After removal of the laser phase noise, bit-errors were counted. For PS-QPSK, one bit was decoded by deciding in which polarization the QPSK symbol had been launched. The optimal way to do this is to select the polarization that yieldsFig. 1, the bit-to-symbol mapping is the same as the one suggested in , which means that the six most (and equally) likely symbol errors will have 1.5 bits incorrect on average.
The link used in the transmission experiment is shown in Fig. 3 . It consisted of four spans with 75 km of standard single-mode fiber (SSMF) preceded by EDFAs. We tried compensation for chromatic dispersion (CD) with both dispersion compensating fiber (DCF) and with DSP. When optical dispersion compensation was used, an additional section with an EDFA followed by DCF was inserted after each SSMF span. As in , the power launched into the DCF was set to be 5 dB lower than the SSMF launch power. The signal power was monitored with an optical spectrum analyzer to ensure that the ASE noise power from the EDFAs was not included in the launch power values. When dispersion compensation with DSP was used, it was performed in Fourier domain as the first step after the coherent detection.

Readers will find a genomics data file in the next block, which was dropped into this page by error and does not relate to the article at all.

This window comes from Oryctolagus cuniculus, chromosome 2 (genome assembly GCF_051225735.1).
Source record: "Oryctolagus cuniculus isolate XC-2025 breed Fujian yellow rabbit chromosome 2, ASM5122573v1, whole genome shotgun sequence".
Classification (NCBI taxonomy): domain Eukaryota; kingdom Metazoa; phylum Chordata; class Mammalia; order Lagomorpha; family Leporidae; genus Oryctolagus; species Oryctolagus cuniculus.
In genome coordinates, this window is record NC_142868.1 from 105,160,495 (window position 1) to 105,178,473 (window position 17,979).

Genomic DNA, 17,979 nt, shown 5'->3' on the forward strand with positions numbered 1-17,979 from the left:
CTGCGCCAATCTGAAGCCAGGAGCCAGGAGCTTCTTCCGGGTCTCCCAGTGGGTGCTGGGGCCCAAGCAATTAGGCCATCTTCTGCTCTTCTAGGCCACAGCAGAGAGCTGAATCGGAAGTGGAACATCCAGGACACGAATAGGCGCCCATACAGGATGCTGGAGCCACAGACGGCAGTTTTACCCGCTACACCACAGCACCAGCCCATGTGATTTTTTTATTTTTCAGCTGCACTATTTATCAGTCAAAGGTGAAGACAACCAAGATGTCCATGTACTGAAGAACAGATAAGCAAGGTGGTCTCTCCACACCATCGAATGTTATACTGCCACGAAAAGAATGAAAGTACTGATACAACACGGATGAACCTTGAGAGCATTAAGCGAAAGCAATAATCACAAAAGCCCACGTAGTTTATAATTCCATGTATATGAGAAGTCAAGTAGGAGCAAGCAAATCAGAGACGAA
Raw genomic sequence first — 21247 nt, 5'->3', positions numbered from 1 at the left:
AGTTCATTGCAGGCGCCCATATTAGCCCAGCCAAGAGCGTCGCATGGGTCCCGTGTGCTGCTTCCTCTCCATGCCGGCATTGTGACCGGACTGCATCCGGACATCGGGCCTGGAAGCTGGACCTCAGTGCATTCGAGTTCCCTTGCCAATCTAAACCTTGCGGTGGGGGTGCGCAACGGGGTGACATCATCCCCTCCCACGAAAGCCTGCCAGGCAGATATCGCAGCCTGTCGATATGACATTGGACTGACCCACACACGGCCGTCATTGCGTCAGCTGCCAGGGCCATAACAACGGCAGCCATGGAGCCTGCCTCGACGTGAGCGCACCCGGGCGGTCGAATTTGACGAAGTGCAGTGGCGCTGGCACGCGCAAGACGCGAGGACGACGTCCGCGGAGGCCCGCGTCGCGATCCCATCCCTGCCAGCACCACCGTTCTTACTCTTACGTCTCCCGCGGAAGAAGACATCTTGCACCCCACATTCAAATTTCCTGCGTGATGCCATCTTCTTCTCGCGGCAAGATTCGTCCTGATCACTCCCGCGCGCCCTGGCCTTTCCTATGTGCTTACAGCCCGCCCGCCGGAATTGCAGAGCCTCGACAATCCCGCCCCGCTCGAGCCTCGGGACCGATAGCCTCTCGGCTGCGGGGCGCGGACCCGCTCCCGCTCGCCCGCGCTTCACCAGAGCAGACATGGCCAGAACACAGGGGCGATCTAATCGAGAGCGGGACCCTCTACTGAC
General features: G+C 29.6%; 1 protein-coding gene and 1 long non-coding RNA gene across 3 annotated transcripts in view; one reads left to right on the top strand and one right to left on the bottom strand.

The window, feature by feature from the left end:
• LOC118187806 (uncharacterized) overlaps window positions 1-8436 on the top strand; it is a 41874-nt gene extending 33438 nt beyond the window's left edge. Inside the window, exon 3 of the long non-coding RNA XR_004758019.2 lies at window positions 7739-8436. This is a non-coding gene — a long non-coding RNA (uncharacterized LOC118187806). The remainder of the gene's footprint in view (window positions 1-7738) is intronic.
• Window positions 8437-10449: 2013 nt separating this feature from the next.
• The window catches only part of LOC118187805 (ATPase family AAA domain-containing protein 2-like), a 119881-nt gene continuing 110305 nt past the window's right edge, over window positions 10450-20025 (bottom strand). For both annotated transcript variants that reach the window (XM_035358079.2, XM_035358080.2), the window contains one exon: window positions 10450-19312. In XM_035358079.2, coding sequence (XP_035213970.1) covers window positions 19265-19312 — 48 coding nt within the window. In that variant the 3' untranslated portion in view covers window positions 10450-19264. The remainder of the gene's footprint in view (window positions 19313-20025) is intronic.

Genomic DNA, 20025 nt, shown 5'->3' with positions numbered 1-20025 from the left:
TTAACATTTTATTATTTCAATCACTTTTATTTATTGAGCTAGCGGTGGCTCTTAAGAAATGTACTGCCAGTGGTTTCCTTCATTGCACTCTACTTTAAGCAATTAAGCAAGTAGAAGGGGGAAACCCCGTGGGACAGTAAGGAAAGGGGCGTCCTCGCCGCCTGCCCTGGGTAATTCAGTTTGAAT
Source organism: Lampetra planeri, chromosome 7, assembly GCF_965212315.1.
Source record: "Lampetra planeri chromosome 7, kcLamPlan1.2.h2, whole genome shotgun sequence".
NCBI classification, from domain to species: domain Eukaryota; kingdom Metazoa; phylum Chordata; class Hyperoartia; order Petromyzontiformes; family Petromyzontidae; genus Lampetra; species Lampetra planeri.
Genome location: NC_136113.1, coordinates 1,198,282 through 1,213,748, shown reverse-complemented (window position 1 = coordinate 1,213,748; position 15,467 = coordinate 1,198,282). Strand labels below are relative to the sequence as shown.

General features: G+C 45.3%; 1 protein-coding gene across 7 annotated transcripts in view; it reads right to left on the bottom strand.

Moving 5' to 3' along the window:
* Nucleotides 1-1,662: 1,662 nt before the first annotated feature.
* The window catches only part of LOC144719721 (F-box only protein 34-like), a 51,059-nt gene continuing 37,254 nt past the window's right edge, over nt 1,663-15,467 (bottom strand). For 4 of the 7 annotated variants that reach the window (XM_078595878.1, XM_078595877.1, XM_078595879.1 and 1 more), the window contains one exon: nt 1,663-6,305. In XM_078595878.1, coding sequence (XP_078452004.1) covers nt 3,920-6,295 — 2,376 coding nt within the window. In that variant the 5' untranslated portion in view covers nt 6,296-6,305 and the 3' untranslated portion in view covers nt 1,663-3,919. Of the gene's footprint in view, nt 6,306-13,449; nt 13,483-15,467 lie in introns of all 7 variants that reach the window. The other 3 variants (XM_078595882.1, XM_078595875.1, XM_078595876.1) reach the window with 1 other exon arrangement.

For each SSMF launch power, the OSNR at the receiver required to obtain a BER of 10−3 was determined. The OSNR was varied by using the attenuator and the EDFA in Fig. 2.
3. Numerical simulations
To support the experimental results, we have carried out numerical simulations of both 10 Gbaud PS-QPSK and PM-QPSK at 7.5 and 10 Gbaud. As a model for light propagation in an optical fiber, we used the Manakov model together with attenuation